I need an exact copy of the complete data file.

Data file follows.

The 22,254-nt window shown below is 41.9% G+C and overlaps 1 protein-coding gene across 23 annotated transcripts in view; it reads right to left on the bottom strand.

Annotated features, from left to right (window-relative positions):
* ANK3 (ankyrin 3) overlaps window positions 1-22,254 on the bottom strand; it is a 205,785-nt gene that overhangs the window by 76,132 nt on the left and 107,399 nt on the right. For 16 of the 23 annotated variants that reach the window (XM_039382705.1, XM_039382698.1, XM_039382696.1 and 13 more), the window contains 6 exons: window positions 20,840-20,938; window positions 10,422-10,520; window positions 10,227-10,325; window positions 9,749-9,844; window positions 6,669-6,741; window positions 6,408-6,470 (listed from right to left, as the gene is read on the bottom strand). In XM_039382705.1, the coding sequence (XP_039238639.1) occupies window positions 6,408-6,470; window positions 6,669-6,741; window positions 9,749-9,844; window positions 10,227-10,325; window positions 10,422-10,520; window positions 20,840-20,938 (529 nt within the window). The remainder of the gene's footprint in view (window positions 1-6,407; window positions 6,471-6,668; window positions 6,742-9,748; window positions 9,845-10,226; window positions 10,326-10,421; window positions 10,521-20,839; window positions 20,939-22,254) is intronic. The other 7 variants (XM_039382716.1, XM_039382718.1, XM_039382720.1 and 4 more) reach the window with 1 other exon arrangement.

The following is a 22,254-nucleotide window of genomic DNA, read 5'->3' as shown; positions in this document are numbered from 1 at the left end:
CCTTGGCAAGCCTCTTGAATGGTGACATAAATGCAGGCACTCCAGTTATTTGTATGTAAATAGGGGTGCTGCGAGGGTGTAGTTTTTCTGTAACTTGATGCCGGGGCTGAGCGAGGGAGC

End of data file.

The 22,254-nt window shown below is 41.9% G+C and overlaps 1 protein-coding gene across 23 annotated transcripts in view; it reads right to left on the bottom strand.

Annotated features, from left to right (window-relative positions):
* ANK3 (ankyrin 3) overlaps window positions 1-22,254 on the bottom strand; it is a 205,785-nt gene that overhangs the window by 76,132 nt on the left and 107,399 nt on the right. For 16 of the 23 annotated variants that reach the window (XM_039382705.1, XM_039382698.1, XM_039382696.1 and 13 more), the window contains 6 exons: window positions 20,840-20,938; window positions 10,422-10,520; window positions 10,227-10,325; window positions 9,749-9,844; window positions 6,669-6,741; window positions 6,408-6,470 (listed from right to left, as the gene is read on the bottom strand). In XM_039382705.1, the coding sequence (XP_039238639.1) occupies window positions 6,408-6,470; window positions 6,669-6,741; window positions 9,749-9,844; window positions 10,227-10,325; window positions 10,422-10,520; window positions 20,840-20,938 (529 nt within the window). The remainder of the gene's footprint in view (window positions 1-6,407; window positions 6,471-6,668; window positions 6,742-9,748; window positions 9,845-10,226; window positions 10,326-10,421; window positions 10,521-20,839; window positions 20,939-22,254) is intronic. The other 7 variants (XM_039382716.1, XM_039382718.1, XM_039382720.1 and 4 more) reach the window with 1 other exon arrangement.

The following is a 22,254-nucleotide window of genomic DNA, read 5'->3' as shown; positions in this document are numbered from 1 at the left end:
CCTTGGCAAGCCTCTTGAATGGTGACATAAATGCAGGCACTCCAGTTATTTGTATGTAAATAGGGGTGCTGCGAGGGTGTAGTTTTTCTGTAACTTGATGCCGGGGCTGAGCGAGGGAGC